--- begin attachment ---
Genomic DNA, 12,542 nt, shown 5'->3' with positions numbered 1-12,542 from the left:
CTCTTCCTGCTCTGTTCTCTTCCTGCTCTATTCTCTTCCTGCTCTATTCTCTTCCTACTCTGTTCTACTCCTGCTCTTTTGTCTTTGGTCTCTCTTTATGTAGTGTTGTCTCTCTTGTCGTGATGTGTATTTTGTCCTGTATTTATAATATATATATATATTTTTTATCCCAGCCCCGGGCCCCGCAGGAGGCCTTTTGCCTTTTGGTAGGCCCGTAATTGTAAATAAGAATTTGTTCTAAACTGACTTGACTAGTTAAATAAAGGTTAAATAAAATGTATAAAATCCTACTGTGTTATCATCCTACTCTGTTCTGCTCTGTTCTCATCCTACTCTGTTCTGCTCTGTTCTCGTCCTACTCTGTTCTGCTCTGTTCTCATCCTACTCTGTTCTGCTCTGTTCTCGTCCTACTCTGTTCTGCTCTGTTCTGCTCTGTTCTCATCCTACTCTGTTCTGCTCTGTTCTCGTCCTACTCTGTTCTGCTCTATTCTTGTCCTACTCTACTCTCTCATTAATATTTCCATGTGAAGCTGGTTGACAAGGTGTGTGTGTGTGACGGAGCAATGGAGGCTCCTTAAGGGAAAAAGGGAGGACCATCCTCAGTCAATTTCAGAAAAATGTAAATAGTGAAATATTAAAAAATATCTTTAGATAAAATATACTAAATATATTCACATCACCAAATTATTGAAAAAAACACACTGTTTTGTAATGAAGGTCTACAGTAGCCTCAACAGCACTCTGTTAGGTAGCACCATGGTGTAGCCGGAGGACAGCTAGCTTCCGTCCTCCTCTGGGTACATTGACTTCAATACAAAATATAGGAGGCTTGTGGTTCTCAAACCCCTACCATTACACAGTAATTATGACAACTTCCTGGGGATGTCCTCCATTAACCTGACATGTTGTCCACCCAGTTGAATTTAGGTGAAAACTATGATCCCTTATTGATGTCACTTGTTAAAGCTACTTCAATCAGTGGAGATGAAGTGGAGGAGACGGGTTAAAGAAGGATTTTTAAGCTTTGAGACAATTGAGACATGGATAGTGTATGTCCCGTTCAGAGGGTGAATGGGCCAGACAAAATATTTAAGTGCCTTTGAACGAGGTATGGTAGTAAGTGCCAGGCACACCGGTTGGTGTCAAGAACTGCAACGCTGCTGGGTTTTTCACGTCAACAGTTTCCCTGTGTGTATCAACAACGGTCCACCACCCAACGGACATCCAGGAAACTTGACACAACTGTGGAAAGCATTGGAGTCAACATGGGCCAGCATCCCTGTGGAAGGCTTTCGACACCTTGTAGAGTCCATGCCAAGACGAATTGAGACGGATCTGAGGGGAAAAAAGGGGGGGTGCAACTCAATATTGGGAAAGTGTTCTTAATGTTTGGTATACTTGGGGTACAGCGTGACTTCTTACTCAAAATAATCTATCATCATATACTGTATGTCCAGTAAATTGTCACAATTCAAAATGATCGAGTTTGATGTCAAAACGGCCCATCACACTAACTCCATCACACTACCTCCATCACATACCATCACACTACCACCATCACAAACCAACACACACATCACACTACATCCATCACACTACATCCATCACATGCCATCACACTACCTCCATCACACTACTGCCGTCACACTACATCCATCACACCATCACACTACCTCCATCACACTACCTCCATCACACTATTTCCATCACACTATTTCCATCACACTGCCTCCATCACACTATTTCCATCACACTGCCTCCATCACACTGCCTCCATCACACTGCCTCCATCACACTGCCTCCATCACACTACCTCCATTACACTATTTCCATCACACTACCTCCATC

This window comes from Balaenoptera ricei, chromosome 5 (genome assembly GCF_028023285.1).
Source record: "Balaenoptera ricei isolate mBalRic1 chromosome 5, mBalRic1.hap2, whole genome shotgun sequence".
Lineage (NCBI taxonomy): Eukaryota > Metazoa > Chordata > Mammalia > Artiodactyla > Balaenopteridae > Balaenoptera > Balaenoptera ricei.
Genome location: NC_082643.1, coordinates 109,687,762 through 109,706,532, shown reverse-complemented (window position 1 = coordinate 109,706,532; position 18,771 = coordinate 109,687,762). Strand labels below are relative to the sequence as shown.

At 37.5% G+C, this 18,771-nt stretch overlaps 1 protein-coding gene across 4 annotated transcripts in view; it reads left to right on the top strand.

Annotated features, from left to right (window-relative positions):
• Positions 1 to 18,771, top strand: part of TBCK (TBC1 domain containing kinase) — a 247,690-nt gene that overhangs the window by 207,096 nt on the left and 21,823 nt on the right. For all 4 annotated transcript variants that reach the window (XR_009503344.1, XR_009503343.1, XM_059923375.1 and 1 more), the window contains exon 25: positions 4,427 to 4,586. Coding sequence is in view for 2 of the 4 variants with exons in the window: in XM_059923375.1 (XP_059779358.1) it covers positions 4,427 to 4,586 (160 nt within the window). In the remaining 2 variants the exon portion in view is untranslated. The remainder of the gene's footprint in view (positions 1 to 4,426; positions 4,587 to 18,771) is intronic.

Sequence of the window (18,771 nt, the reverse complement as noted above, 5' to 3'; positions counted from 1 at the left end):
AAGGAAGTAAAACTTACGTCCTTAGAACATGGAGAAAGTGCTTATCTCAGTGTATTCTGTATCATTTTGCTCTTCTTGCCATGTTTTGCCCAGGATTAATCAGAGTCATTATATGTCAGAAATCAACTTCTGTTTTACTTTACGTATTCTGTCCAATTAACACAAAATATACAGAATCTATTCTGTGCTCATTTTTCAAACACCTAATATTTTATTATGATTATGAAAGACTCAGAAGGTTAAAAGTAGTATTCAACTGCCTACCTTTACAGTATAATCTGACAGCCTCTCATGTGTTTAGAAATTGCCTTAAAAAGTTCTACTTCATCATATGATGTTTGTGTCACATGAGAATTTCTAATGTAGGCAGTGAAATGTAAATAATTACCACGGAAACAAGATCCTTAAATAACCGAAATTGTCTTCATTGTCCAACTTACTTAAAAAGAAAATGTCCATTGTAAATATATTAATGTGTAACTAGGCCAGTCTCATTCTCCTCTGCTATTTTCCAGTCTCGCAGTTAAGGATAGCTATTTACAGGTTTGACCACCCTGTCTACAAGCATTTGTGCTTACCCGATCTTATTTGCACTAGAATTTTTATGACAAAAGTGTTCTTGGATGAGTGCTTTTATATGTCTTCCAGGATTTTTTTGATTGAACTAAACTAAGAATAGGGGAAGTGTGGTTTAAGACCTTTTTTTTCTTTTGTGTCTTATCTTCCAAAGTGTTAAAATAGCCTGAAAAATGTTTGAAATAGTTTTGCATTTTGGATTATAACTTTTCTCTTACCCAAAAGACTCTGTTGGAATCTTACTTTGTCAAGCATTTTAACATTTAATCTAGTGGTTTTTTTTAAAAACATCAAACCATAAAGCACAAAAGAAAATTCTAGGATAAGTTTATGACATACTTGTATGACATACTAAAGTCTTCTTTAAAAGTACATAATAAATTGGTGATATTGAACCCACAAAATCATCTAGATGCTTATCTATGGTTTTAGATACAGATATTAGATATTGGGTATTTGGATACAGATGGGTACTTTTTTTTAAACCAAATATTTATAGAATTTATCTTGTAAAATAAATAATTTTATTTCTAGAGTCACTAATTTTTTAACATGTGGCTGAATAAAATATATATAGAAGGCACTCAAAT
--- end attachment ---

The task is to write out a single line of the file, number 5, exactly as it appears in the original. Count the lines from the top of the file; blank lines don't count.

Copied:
Lineage (NCBI taxonomy): Eukaryota > Metazoa > Chordata > Mammalia > Artiodactyla > Balaenopteridae > Balaenoptera > Balaenoptera ricei.